And +1 what Knott said.

    Thank you so much for your information.
    Living life like there's no tomorrow.

    http://gorgebikefitter.com/


    2007 Look Dura Ace
    2010 Custom Tonic cross with discs, SRAM
    2012 Moots YBB 2 x 10 Shimano XTR
    2014 Soma B-Side SS

  8. #8
    Join Date
    Oct 2005
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    2,309

    Unhappy

    I had cervical cancer. Actually I've been on a treatment regime twice now because I had an iffy read on a subsequent test.
    Never did my doctor mention HPV. I'm glad there is now a vaccine for it, but I don't like how it's being portrayed in such an ugly light.
    My husband heard the commercial for the vaccine and asked me if I had an STD. I was MORTIFIED!!! You see he was a virgin when we met, I was not. So somehow I feel like he thinks that I have something horrible that I could possibly pass on to him. It's a very touchy subject between us to say the least.
    I still don't know if I have HPV??
    My latest battle is with a rogue ovary. My doctor is not liking the looks of one of them so I have to go in for a sonogram. I'm kind of putting it off, tho I know I need to do it. I guess I should ask the OB about the HPV thing when I see her, but I also think that part of me doesn't want to know. I guess my main question is can you have cervical cancer and NOT have HPV??
    Anyone know that answer??

  9. #9
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    wow, Running mom, you are a cancer survivor. That is a nasty one, and I know someone that died YOUNG from it too.

    Take care of yourself, it sounds like you are living life to the fullest, as we all should.
    Mimi Team TE BIANCHISTA
    for six tanks of gas you could have bought a bike.

  10. #10
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    RunningMommy,

    I could be wrong, but two types of HPV are responsible for approximately 70% of cervical cancers (the viruses are labeled 14 and 16, I think). So, no, you do not have to have HPV to get cervical cancer, but it's most likely involved. Plus, the types of HPV that are linked to cancer are the ones that present no physical symptoms (like warts), so most women would have no idea that they were infected unless they were tested after a bad pap result.

  11. #11
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    Jun 2006
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    stratford upon avon,england
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    no this all happened feb 16th 2006!

    yes,we are lucky in the UK the nat health system is 100% at times........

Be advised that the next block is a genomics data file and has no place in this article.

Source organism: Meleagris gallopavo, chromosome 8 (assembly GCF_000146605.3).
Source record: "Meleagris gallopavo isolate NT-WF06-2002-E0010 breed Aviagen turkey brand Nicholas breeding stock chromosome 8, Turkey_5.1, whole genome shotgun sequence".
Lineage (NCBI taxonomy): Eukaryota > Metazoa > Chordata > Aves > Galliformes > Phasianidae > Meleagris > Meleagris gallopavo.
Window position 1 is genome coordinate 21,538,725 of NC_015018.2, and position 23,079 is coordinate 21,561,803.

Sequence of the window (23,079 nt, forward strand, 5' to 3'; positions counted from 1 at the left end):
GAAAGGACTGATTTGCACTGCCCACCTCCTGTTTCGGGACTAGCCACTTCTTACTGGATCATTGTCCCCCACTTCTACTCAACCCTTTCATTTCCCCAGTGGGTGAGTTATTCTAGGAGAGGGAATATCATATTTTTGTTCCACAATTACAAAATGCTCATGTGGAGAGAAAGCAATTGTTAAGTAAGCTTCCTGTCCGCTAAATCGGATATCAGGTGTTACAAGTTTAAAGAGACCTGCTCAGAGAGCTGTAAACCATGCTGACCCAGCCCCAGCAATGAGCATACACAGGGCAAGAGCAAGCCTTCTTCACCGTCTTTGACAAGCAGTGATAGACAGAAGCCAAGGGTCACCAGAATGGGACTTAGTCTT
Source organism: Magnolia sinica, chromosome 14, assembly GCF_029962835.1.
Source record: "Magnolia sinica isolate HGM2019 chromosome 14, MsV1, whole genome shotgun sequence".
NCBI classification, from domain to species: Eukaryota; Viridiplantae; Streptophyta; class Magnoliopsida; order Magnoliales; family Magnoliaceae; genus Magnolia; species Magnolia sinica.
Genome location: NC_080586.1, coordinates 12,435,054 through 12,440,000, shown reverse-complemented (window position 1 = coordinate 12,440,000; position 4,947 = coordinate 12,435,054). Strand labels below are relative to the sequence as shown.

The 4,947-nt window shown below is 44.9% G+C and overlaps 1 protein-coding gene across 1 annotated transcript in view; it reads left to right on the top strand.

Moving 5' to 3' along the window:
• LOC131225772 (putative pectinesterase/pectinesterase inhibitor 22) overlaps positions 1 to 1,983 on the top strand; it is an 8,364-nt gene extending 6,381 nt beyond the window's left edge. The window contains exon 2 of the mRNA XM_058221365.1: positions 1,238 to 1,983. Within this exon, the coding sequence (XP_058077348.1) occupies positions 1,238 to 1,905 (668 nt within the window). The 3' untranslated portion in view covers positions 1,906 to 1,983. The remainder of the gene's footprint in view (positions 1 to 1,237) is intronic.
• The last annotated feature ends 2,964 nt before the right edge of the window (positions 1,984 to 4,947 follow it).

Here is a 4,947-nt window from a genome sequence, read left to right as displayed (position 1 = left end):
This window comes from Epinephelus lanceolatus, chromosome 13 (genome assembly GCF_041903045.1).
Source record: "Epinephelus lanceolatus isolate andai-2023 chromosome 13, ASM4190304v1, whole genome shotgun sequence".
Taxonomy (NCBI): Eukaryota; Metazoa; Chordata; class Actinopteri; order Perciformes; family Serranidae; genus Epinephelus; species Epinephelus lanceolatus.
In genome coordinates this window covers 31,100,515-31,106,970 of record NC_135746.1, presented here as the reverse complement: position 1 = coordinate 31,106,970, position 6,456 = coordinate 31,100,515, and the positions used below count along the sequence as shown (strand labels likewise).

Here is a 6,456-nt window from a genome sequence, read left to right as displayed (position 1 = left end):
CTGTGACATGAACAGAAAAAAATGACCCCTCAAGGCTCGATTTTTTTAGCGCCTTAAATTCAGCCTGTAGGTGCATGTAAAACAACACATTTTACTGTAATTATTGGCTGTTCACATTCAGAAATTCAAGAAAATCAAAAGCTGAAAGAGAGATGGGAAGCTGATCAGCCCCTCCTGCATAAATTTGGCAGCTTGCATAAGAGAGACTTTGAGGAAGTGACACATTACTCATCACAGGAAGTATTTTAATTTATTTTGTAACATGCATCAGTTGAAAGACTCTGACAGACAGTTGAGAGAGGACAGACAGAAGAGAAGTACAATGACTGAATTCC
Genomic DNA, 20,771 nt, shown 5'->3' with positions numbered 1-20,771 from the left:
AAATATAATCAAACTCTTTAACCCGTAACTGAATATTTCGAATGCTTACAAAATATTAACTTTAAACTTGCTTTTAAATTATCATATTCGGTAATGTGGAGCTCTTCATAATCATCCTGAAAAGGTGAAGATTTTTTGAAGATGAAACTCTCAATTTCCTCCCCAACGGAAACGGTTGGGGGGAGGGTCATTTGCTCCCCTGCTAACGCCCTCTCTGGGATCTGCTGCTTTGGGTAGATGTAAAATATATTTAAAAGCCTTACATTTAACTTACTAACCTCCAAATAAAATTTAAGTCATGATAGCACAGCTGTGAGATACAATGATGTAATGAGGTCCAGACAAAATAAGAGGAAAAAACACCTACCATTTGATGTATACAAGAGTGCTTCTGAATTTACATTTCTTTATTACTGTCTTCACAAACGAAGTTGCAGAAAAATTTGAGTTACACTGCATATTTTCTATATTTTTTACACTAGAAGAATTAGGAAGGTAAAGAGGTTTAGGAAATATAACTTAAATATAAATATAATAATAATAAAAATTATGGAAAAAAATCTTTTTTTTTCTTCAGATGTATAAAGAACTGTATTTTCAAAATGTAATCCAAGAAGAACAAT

what also strikes me in how 100% lucky we are that we talk quite openly here,things id never discuss normally,there again as i mix in a male dominated sport i think ive only 2 female friends,so ta v muchy.xx to you all
    who is driving your bus?

  12. #12
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    Oct 2005
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    Central Texas
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    Thanks trickytiger for helping to answer that question. I don't have time to type out some answers this morning but I will get to them this evening.

    And RunningMommy - get your butt to the doctor to get that sonogram!!! Ovaries are not something to mess with. (you're not going to make me beg for you to go, are you ?)

  13. #13
    Join Date
    Feb 2005
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    Concord, MA
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    My best friend from childhood died from cervical cancer at age 21. Although I had moved away, I believe that she was diagnosed at age 15, and had a hysterectomy shortly after that (it had spread). I wouldn't care what people are insinuating about the link between sex and HPV/cancer. If I had a daughter, I would insist she get the vaccine.
    It's amazing I have lived this long...

  14. #14
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    Dec 2005
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    around Seattle, WA
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    OK, I'll ask a dumb (?) question .. I've been getting Pap smears for years, doesn't this test for HPV? Have my annual physical in a couple of months and inquiring minds want to know.

    (and yeah, I know, "there's no such thing as a dumb question".)
    Beth

  15. #15
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    Aug 2005
    Location
    Michigan
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    Quote Originally Posted by bmccasland View Post
    OK, I'll ask a dumb (?) question .. I've been getting Pap smears for years, doesn't this test for HPV? Have my annual physical in a couple of months and inquiring minds want to know.

    (and yeah, I know, "there's no such thing as a dumb question".)
    +1. I'm curious to know this also. I know very little about cervical cancer and HPV.

    Also, for people in US, how does getting tested for HPV impact insurance coverage? Just curious, if you test positive, but don't have cancer and do nothing, then later get diagnosed with cancer, will insurance still cover treatment??

    The reason I ask this is something I recall my mother telling me. I do not know if this is still true, so if someone knows it isn't, please correct me. A friend of the family has been fighting breast cancer. She carries one of the genes that makes you significantly more likely to get the cancer. She wanted her daughter to get tested for the gene, but her daughter was reluctant because if she were found positive for the gene, she would need to take preventative measures for breast cancer (ie preventative mastectomy), otherwise insurance would not cover treatment later on in life if she were to get breast cancer.